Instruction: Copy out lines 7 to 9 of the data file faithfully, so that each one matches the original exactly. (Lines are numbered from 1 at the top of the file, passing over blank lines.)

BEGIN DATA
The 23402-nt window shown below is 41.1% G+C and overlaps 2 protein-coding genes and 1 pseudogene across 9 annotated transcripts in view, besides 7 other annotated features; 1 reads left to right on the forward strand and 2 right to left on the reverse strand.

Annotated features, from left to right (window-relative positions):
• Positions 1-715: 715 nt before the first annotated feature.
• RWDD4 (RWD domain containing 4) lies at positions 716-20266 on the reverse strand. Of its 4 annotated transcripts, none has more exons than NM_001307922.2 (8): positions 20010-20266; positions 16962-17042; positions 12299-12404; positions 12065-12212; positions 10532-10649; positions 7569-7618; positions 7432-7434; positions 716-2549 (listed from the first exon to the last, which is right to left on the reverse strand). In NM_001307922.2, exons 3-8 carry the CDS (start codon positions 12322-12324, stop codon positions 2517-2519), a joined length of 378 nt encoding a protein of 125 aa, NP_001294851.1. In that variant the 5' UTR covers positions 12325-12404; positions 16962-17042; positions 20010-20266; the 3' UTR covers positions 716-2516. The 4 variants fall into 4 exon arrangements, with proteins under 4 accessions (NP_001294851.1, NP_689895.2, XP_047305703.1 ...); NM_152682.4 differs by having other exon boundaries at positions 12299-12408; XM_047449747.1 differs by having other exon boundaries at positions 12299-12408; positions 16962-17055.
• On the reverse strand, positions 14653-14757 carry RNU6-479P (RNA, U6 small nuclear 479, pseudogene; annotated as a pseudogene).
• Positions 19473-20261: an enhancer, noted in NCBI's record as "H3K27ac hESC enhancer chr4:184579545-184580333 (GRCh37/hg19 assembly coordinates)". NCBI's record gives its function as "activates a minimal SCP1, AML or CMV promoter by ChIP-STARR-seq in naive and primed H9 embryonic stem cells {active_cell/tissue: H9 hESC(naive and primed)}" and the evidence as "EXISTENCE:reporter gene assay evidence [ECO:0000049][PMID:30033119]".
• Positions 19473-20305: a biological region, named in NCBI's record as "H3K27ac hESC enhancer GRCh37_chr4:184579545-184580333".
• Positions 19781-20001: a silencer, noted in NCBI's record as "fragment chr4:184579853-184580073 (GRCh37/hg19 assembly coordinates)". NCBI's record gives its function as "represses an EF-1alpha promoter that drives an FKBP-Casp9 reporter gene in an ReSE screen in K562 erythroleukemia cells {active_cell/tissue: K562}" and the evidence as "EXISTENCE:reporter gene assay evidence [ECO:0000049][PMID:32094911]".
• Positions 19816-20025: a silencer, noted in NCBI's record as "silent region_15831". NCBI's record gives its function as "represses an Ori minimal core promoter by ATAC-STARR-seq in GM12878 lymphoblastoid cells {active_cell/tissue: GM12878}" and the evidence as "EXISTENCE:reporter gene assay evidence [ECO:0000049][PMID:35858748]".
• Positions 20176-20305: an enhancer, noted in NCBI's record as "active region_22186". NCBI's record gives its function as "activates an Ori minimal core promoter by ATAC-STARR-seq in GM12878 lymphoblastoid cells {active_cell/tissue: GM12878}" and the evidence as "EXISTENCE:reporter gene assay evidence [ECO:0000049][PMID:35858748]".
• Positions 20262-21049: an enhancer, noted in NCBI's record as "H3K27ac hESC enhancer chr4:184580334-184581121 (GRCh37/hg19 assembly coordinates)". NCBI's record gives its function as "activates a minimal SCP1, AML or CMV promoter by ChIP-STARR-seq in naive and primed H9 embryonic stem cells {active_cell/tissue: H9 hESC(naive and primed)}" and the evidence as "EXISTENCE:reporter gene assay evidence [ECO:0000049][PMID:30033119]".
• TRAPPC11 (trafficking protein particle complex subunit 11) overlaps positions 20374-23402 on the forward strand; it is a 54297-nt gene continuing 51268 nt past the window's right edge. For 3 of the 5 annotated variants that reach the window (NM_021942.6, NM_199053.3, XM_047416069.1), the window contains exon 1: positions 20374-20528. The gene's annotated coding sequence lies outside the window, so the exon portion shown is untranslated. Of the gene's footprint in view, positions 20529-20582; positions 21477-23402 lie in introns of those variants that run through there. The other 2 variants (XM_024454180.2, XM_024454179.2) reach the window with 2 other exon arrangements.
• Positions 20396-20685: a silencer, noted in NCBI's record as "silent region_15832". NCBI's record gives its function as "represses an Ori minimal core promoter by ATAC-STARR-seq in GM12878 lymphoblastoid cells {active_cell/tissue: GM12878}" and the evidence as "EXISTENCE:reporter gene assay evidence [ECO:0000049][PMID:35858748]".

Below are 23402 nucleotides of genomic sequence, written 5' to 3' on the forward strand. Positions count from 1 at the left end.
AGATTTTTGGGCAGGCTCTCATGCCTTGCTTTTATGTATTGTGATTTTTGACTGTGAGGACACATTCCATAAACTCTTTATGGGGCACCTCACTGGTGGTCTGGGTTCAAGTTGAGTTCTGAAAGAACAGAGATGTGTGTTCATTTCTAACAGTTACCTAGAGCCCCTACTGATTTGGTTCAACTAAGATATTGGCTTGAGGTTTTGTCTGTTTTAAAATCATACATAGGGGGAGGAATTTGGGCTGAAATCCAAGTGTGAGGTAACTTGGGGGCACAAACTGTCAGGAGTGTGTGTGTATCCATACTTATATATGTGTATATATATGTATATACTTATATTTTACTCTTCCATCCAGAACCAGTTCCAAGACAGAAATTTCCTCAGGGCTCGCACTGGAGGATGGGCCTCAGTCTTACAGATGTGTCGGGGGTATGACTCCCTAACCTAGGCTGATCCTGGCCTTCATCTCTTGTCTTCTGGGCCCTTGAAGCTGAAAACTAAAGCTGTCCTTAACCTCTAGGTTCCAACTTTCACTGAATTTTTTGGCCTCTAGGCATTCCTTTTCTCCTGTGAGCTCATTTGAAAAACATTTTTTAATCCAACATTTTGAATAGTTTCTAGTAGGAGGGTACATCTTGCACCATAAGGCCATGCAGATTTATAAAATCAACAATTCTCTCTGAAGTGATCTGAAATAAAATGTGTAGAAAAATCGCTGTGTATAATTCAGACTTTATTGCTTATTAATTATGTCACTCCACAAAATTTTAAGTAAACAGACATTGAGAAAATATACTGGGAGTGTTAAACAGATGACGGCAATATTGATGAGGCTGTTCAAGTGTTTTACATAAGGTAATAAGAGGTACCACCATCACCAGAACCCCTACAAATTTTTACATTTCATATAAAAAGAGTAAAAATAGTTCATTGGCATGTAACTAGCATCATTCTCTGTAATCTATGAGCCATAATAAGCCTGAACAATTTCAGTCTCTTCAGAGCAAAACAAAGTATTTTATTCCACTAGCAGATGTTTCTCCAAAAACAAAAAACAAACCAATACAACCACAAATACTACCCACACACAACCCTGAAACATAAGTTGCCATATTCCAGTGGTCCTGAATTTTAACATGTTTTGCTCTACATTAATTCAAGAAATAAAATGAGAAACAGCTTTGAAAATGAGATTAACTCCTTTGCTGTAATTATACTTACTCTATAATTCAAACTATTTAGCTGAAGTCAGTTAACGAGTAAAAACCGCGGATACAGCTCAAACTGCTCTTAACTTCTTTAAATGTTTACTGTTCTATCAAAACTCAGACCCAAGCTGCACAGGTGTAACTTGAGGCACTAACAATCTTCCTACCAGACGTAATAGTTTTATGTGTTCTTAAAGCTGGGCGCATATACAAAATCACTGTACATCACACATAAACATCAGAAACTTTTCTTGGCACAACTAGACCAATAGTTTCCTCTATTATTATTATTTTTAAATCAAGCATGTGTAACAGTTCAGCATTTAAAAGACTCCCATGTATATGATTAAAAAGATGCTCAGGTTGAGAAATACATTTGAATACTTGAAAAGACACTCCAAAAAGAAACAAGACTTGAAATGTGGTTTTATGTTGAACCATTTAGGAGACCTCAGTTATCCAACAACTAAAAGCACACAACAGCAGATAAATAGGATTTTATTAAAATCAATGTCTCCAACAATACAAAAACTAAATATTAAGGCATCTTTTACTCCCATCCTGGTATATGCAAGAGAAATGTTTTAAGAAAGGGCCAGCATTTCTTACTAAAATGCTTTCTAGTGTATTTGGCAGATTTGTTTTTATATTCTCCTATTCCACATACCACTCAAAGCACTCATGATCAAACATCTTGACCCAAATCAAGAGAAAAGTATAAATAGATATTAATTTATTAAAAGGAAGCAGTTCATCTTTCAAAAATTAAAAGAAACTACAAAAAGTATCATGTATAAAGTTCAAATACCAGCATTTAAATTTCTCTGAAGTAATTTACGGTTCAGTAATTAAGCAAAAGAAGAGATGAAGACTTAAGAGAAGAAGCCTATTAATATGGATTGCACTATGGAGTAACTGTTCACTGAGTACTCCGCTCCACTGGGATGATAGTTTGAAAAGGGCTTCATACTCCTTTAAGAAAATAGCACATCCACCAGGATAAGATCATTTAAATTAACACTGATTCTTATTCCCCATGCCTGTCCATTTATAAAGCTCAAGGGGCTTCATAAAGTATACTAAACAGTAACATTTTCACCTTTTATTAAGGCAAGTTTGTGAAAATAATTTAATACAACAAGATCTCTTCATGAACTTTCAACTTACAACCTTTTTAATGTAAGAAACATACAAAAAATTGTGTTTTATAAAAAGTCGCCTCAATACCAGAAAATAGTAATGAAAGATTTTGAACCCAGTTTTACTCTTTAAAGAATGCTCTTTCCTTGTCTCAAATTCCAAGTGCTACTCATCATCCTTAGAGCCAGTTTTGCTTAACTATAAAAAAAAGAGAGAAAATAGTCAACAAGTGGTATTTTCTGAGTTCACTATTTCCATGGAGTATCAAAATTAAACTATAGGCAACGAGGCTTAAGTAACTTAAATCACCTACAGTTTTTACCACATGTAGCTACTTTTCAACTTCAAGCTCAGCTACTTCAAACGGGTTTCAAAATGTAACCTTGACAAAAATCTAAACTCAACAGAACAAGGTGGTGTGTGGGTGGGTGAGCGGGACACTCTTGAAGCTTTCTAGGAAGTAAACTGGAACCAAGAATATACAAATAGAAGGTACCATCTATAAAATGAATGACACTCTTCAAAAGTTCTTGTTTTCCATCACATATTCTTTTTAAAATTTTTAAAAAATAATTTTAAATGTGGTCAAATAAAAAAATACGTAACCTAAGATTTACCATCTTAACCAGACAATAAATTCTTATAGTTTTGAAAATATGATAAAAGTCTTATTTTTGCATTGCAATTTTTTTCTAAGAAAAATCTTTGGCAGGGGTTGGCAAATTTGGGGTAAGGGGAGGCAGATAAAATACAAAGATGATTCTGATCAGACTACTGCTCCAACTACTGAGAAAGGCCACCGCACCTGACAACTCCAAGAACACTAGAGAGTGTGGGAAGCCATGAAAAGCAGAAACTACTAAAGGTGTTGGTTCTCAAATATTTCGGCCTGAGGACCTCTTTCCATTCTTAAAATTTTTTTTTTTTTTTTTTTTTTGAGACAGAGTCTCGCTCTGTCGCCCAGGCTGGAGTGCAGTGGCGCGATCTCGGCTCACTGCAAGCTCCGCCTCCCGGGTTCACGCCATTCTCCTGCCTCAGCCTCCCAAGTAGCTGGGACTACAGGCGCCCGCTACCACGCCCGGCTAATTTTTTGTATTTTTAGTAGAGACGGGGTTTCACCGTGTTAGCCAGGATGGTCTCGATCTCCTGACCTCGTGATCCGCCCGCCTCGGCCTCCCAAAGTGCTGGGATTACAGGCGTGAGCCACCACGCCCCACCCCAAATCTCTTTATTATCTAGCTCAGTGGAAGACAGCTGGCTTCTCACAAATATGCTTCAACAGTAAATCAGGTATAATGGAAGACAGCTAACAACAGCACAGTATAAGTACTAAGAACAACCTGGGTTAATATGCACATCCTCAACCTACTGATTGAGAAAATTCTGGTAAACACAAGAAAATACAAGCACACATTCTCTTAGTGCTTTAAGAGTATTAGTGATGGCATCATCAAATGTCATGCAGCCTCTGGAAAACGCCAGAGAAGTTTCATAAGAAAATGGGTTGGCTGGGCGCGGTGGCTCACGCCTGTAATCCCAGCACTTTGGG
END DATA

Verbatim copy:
• Positions 19473-20305: a biological region, named in NCBI's record as "H3K27ac hESC enhancer GRCh37_chr4:184579545-184580333".
• Positions 19781-20001: a silencer, noted in NCBI's record as "fragment chr4:184579853-184580073 (GRCh37/hg19 assembly coordinates)". NCBI's record gives its function as "represses an EF-1alpha promoter that drives an FKBP-Casp9 reporter gene in an ReSE screen in K562 erythroleukemia cells {active_cell/tissue: K562}" and the evidence as "EXISTENCE:reporter gene assay evidence [ECO:0000049][PMID:32094911]".
• Positions 19816-20025: a silencer, noted in NCBI's record as "silent region_15831". NCBI's record gives its function as "represses an Ori minimal core promoter by ATAC-STARR-seq in GM12878 lymphoblastoid cells {active_cell/tissue: GM12878}" and the evidence as "EXISTENCE:reporter gene assay evidence [ECO:0000049][PMID:35858748]".